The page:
It turns out that only 8.7% of Windows users had opened their hearts to Vista (either voluntarily or when they purchased their new computers). Since Vista was available in retail stores on 30. January of 2007 this means that it was present on a market for about 420 days, which in turn means that its approximate rate of adoption is about .02% of Windows users per day or about .6% per month. For Leopard, this rate is almost ten times higher - since its introduction on 30th October of 2007 it was present on a market for about 150 days and was adopted at an avarage rate of .2 %. per day or 6% per month.

Based on the data that I used this means that Mac users are migrating to newest platform at almost ten times the rate of Windows users. This puts Apple in rather favourable position compared to Microsoft. If Microsoft has to maintain compatibility for such a long time (if adoption rate would be constant this would mean Windows XP would still be in usage for about 10+ years after Vista was released - until 2017 or more) it means it can not implament new features at a pace Apple can - or at least it can not make them requirements at until a large majority of its users migrate to a new platform. Apple on the other hand can implament new features and declare the old ones as deprecated far more easily and more often.

(Luckily Microsoft doesn't wait for 10+ years for its users to upgrade - Windows XP will enjoy full support until 14th April of 2009, after which it will enter Extended Support that will last until 2014, although personally I think Microsoft will extend both full support and Extended Support.)

For developers this means that when Apple said Carbon would not enjoy 64-bit benefits that can be found in Leopard and encouraged developers to get their hands dirty with Cocoa, developers can sleep a bit easier knowing that their users will shortly follow the development cycle that Apple dictates. On the other hand developers that had huge code bases written with Carbon probably enjoyed a number of sleepless nights after first hearing Steve Jobs about implamenting 64-bit support only for Cocoa.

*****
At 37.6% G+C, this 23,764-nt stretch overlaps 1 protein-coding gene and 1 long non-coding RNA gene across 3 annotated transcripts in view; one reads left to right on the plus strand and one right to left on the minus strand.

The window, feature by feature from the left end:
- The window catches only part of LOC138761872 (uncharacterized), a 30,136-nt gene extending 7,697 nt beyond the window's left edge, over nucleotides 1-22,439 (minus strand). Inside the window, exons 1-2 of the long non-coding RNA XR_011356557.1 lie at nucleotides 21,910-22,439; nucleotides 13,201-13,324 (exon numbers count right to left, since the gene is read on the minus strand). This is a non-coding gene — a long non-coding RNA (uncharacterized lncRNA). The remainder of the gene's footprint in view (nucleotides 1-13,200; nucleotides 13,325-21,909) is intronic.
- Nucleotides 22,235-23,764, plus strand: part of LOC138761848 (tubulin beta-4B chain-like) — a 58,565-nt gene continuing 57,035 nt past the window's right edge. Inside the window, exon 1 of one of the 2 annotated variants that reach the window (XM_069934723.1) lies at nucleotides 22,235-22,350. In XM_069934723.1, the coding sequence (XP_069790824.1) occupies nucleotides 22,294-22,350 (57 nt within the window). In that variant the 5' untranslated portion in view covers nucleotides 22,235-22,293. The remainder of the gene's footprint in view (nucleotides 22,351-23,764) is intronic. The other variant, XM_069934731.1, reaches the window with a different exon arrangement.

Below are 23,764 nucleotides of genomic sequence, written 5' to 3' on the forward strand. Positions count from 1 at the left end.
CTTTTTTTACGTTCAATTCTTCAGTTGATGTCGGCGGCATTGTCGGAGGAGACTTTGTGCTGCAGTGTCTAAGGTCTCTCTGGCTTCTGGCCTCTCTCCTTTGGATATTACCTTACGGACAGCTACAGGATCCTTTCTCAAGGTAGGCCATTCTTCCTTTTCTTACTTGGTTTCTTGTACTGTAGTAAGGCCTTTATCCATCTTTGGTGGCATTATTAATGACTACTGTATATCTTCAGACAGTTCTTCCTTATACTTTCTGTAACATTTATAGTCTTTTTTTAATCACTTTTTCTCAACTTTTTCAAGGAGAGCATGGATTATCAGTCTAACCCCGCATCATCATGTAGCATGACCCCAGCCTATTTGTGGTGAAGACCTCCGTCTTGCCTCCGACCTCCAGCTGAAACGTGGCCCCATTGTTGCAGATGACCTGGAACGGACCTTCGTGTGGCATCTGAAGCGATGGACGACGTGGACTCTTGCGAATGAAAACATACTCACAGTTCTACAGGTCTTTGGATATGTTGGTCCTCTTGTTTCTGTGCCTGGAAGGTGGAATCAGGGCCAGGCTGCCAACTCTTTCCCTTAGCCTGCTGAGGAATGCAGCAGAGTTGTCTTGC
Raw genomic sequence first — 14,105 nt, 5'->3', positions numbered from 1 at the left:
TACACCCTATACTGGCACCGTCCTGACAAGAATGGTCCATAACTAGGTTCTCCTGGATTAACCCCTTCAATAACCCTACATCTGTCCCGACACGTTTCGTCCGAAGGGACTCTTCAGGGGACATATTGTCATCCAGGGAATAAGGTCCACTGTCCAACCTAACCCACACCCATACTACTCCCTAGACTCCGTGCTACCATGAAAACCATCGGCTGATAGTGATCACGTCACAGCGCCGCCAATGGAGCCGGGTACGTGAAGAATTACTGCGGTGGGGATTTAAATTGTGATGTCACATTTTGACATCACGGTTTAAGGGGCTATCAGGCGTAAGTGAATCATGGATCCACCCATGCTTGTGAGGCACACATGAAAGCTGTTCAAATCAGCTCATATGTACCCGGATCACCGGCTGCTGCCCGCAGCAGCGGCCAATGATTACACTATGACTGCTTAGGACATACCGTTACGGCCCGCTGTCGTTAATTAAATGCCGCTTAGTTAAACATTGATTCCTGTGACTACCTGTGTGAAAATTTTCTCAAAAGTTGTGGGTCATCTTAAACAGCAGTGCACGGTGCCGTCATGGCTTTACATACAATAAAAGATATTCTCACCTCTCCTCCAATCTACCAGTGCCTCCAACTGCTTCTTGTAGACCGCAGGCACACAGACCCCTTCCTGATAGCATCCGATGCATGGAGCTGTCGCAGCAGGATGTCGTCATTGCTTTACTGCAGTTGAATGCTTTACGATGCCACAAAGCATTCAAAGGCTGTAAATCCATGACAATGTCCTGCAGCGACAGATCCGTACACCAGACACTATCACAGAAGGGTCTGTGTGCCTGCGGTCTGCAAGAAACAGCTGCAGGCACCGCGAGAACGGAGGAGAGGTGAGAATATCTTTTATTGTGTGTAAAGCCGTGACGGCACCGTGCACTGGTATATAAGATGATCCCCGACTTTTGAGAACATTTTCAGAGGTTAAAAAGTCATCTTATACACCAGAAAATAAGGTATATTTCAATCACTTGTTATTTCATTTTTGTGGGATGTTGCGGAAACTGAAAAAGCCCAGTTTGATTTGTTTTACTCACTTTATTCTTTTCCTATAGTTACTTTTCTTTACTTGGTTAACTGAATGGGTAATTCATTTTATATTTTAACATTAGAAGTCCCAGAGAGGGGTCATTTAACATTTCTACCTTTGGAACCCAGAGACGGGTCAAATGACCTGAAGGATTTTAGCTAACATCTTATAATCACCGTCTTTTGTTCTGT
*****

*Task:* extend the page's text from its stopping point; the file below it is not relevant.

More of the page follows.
At the end it is only fair to write a honest disclaimer - both Omnigroup and W3Schools say that their data is not to be fully trusted, to which I can only add that you should trust my conclusions even less. I only did some quick math with basic data that both of these companies provide online in an effort to see how users of different platforms view flagship products of their beloved company and how this love is translated into purchase of new operating system or new computer. This data clearly misses all those users that had migrated either to OS X or to Windows from other platforms (and probably a bunch of other edge cases). Basically my analysis is just a quick look on a subject that is almost impossible to analyse with great certainty and should be treated in that manner.

Monday, March 10, 2008

iPhone SDK and Apple's deal to developers

Source: FlickrWhen Apple held their press event for the announcment of SDK previous thursday I was watching closely what will come out of it - after all, there was a whole bunch of rumors and predictions about the direction that Apple could take and how it can either win the hearts of developers or burn in hell with it's platform by it's side.

As far as I'm concerned I think Apple more or less won my heart. Although I already downloaded[1] the iPhone SDK and installed it, I haven't yet programmed anything with it - one notable obsticle is that I am far more into web development and have almost no experiance whatsoever with Objective-C. But as I spend more and more time reading about Objective-C and watching various iPhone Application Framework videos of what can be done (and how) I am becoming a bit more confident to say that Apple's aproach is the right one.

Not only does a developer get a stable enviorment that Apple itself used to develop it's mobile version of OS X and has a lot of similarities with desktop/server version of OS X (this is one of those things that any Mac developer will appreciate because they can start programming without having to re-examinate yet another platform), they also get access to huge userbase that is accustomed to using iTunes and ready to pay for things they like.